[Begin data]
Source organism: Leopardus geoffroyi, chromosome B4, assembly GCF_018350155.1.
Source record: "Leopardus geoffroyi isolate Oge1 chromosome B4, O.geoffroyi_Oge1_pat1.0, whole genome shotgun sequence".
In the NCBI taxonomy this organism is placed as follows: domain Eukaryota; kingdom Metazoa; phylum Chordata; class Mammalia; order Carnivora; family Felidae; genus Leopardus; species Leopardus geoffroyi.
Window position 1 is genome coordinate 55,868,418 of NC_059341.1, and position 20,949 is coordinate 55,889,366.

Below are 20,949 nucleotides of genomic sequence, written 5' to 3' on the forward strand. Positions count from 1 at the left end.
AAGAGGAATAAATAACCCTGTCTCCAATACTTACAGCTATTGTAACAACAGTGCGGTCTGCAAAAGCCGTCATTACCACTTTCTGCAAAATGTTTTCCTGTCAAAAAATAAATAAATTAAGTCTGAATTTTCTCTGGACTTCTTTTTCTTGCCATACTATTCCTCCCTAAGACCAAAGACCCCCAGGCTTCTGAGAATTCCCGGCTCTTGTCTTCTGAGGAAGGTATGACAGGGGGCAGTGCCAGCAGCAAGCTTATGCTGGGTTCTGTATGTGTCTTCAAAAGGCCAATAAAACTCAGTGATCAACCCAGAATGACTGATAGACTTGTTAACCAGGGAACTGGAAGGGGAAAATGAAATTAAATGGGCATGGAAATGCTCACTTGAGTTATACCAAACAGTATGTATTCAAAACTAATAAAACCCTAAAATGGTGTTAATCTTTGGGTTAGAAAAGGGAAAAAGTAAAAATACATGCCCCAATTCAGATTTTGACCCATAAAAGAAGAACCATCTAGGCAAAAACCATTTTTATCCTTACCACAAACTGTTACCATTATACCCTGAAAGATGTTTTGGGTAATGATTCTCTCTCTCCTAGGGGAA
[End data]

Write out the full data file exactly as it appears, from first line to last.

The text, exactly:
Source organism: Leopardus geoffroyi, chromosome B4, assembly GCF_018350155.1.
Source record: "Leopardus geoffroyi isolate Oge1 chromosome B4, O.geoffroyi_Oge1_pat1.0, whole genome shotgun sequence".
In the NCBI taxonomy this organism is placed as follows: domain Eukaryota; kingdom Metazoa; phylum Chordata; class Mammalia; order Carnivora; family Felidae; genus Leopardus; species Leopardus geoffroyi.
Window position 1 is genome coordinate 55,868,418 of NC_059341.1, and position 20,949 is coordinate 55,889,366.

Below are 20,949 nucleotides of genomic sequence, written 5' to 3' on the forward strand. Positions count from 1 at the left end.
AAGAGGAATAAATAACCCTGTCTCCAATACTTACAGCTATTGTAACAACAGTGCGGTCTGCAAAAGCCGTCATTACCACTTTCTGCAAAATGTTTTCCTGTCAAAAAATAAATAAATTAAGTCTGAATTTTCTCTGGACTTCTTTTTCTTGCCATACTATTCCTCCCTAAGACCAAAGACCCCCAGGCTTCTGAGAATTCCCGGCTCTTGTCTTCTGAGGAAGGTATGACAGGGGGCAGTGCCAGCAGCAAGCTTATGCTGGGTTCTGTATGTGTCTTCAAAAGGCCAATAAAACTCAGTGATCAACCCAGAATGACTGATAGACTTGTTAACCAGGGAACTGGAAGGGGAAAATGAAATTAAATGGGCATGGAAATGCTCACTTGAGTTATACCAAACAGTATGTATTCAAAACTAATAAAACCCTAAAATGGTGTTAATCTTTGGGTTAGAAAAGGGAAAAAGTAAAAATACATGCCCCAATTCAGATTTTGACCCATAAAAGAAGAACCATCTAGGCAAAAACCATTTTTATCCTTACCACAAACTGTTACCATTATACCCTGAAAGATGTTTTGGGTAATGATTCTCTCTCTCCTAGGGGAA